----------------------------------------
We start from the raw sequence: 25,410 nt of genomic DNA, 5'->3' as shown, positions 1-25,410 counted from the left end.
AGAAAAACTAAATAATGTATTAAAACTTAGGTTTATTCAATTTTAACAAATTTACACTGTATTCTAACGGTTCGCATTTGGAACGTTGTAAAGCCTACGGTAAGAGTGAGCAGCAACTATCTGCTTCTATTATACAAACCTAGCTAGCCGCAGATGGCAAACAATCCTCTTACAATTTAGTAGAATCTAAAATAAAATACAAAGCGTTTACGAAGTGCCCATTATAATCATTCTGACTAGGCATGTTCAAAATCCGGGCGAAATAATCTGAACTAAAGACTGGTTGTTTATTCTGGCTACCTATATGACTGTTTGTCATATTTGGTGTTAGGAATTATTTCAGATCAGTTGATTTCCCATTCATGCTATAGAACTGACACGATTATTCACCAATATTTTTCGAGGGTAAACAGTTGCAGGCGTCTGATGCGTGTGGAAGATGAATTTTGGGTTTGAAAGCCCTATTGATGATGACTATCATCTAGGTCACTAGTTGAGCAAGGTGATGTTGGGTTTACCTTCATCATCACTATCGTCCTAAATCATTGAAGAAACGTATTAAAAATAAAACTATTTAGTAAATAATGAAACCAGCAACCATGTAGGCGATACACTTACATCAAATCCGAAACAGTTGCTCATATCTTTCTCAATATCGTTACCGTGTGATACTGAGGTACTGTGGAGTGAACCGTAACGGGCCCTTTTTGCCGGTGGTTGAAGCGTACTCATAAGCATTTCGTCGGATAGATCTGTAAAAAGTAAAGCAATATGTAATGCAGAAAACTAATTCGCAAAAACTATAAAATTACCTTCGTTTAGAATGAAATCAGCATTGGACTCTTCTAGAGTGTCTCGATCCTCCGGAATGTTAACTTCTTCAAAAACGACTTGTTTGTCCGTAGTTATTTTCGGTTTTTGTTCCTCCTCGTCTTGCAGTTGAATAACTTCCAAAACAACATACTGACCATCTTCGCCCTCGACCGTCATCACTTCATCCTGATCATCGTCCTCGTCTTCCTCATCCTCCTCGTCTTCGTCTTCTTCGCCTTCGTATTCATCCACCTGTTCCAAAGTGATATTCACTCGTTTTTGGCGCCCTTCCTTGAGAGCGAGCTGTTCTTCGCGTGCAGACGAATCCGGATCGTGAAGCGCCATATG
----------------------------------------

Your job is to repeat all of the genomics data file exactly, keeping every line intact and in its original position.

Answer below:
We start from the raw sequence: 25,410 nt of genomic DNA, 5'->3' as shown, positions 1-25,410 counted from the left end.
AGAAAAACTAAATAATGTATTAAAACTTAGGTTTATTCAATTTTAACAAATTTACACTGTATTCTAACGGTTCGCATTTGGAACGTTGTAAAGCCTACGGTAAGAGTGAGCAGCAACTATCTGCTTCTATTATACAAACCTAGCTAGCCGCAGATGGCAAACAATCCTCTTACAATTTAGTAGAATCTAAAATAAAATACAAAGCGTTTACGAAGTGCCCATTATAATCATTCTGACTAGGCATGTTCAAAATCCGGGCGAAATAATCTGAACTAAAGACTGGTTGTTTATTCTGGCTACCTATATGACTGTTTGTCATATTTGGTGTTAGGAATTATTTCAGATCAGTTGATTTCCCATTCATGCTATAGAACTGACACGATTATTCACCAATATTTTTCGAGGGTAAACAGTTGCAGGCGTCTGATGCGTGTGGAAGATGAATTTTGGGTTTGAAAGCCCTATTGATGATGACTATCATCTAGGTCACTAGTTGAGCAAGGTGATGTTGGGTTTACCTTCATCATCACTATCGTCCTAAATCATTGAAGAAACGTATTAAAAATAAAACTATTTAGTAAATAATGAAACCAGCAACCATGTAGGCGATACACTTACATCAAATCCGAAACAGTTGCTCATATCTTTCTCAATATCGTTACCGTGTGATACTGAGGTACTGTGGAGTGAACCGTAACGGGCCCTTTTTGCCGGTGGTTGAAGCGTACTCATAAGCATTTCGTCGGATAGATCTGTAAAAAGTAAAGCAATATGTAATGCAGAAAACTAATTCGCAAAAACTATAAAATTACCTTCGTTTAGAATGAAATCAGCATTGGACTCTTCTAGAGTGTCTCGATCCTCCGGAATGTTAACTTCTTCAAAAACGACTTGTTTGTCCGTAGTTATTTTCGGTTTTTGTTCCTCCTCGTCTTGCAGTTGAATAACTTCCAAAACAACATACTGACCATCTTCGCCCTCGACCGTCATCACTTCATCCTGATCATCGTCCTCGTCTTCCTCATCCTCCTCGTCTTCGTCTTCTTCGCCTTCGTATTCATCCACCTGTTCCAAAGTGATATTCACTCGTTTTTGGCGCCCTTCCTTGAGAGCGAGCTGTTCTTCGCGTGCAGACGAATCCGGATCGTGAAGCGCCATATG